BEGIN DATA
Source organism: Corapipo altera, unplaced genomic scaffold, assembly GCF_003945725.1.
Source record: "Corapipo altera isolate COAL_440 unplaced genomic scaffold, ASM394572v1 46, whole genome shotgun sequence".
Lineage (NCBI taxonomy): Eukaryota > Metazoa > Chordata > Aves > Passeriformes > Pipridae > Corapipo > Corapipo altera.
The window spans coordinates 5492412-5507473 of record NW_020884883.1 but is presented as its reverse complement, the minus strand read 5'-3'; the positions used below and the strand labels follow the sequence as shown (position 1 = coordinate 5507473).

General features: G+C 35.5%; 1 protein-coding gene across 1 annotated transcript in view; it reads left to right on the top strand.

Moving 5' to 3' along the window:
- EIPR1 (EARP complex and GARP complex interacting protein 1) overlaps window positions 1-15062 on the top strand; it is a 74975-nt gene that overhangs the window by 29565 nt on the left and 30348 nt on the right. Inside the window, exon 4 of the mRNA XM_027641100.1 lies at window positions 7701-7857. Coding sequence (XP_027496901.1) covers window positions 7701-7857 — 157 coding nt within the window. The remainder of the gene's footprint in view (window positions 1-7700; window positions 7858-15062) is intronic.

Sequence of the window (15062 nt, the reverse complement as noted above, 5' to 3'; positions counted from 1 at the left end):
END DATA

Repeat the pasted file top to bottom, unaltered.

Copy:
Source organism: Corapipo altera, unplaced genomic scaffold, assembly GCF_003945725.1.
Source record: "Corapipo altera isolate COAL_440 unplaced genomic scaffold, ASM394572v1 46, whole genome shotgun sequence".
Lineage (NCBI taxonomy): Eukaryota > Metazoa > Chordata > Aves > Passeriformes > Pipridae > Corapipo > Corapipo altera.
The window spans coordinates 5492412-5507473 of record NW_020884883.1 but is presented as its reverse complement, the minus strand read 5'-3'; the positions used below and the strand labels follow the sequence as shown (position 1 = coordinate 5507473).

General features: G+C 35.5%; 1 protein-coding gene across 1 annotated transcript in view; it reads left to right on the top strand.

Moving 5' to 3' along the window:
- EIPR1 (EARP complex and GARP complex interacting protein 1) overlaps window positions 1-15062 on the top strand; it is a 74975-nt gene that overhangs the window by 29565 nt on the left and 30348 nt on the right. Inside the window, exon 4 of the mRNA XM_027641100.1 lies at window positions 7701-7857. Coding sequence (XP_027496901.1) covers window positions 7701-7857 — 157 coding nt within the window. The remainder of the gene's footprint in view (window positions 1-7700; window positions 7858-15062) is intronic.

Sequence of the window (15062 nt, the reverse complement as noted above, 5' to 3'; positions counted from 1 at the left end):